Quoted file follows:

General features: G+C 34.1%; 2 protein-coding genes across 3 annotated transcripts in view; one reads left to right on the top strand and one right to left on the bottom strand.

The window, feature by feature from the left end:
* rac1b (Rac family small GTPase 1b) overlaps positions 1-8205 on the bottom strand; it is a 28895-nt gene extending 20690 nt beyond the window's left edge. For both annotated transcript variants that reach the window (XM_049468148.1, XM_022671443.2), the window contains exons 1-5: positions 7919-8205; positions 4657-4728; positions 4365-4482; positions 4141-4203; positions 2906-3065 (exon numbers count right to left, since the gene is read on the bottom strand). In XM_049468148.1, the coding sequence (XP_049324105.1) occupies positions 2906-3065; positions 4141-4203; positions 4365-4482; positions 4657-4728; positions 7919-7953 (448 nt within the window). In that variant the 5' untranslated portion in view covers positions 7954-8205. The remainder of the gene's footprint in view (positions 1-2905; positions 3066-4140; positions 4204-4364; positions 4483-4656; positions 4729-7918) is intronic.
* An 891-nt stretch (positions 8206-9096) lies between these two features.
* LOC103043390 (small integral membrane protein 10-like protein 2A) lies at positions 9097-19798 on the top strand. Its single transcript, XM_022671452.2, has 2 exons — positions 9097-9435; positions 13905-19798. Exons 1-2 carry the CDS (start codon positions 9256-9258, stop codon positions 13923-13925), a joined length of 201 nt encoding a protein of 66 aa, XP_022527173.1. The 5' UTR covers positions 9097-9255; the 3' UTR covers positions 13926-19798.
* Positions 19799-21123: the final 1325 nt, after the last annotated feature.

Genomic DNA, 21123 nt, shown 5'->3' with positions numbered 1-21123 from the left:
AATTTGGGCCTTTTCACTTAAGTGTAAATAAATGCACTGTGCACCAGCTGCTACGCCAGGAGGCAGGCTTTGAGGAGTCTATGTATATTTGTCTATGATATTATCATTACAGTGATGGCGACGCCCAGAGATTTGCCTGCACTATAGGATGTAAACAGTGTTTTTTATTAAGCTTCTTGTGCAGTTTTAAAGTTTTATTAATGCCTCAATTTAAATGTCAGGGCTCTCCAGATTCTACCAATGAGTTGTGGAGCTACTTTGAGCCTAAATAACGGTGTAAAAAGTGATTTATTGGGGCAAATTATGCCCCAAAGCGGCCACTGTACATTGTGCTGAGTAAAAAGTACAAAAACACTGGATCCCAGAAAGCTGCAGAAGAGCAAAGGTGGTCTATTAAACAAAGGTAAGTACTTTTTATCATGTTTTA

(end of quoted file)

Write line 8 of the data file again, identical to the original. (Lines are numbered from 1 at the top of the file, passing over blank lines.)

AATTTGGGCCTTTTCACTTAAGTGTAAATAAATGCACTGTGCACCAGCTGCTACGCCAGGAGGCAGGCTTTGAGGAGTCTATGTATATTTGTCTATGATATTATCATTACAGTGATGGCGACGCCCAGAGATTTGCCTGCACTATAGGATGTAAACAGTGTTTTTTATTAAGCTTCTTGTGCAGTTTTAAAGTTTTATTAATGCCTCAATTTAAATGTCAGGGCTCTCCAGATTCTACCAATGAGTTGTGGAGCTACTTTGAGCCTAAATAACGGTGTAAAAAGTGATTTATTGGGGCAAATTATGCCCCAAAGCGGCCACTGTACATTGTGCTGAGTAAAAAGTACAAAAACACTGGATCCCAGAAAGCTGCAGAAGAGCAAAGGTGGTCTATTAAACAAAGGTAAGTACTTTTTATCATGTTTTA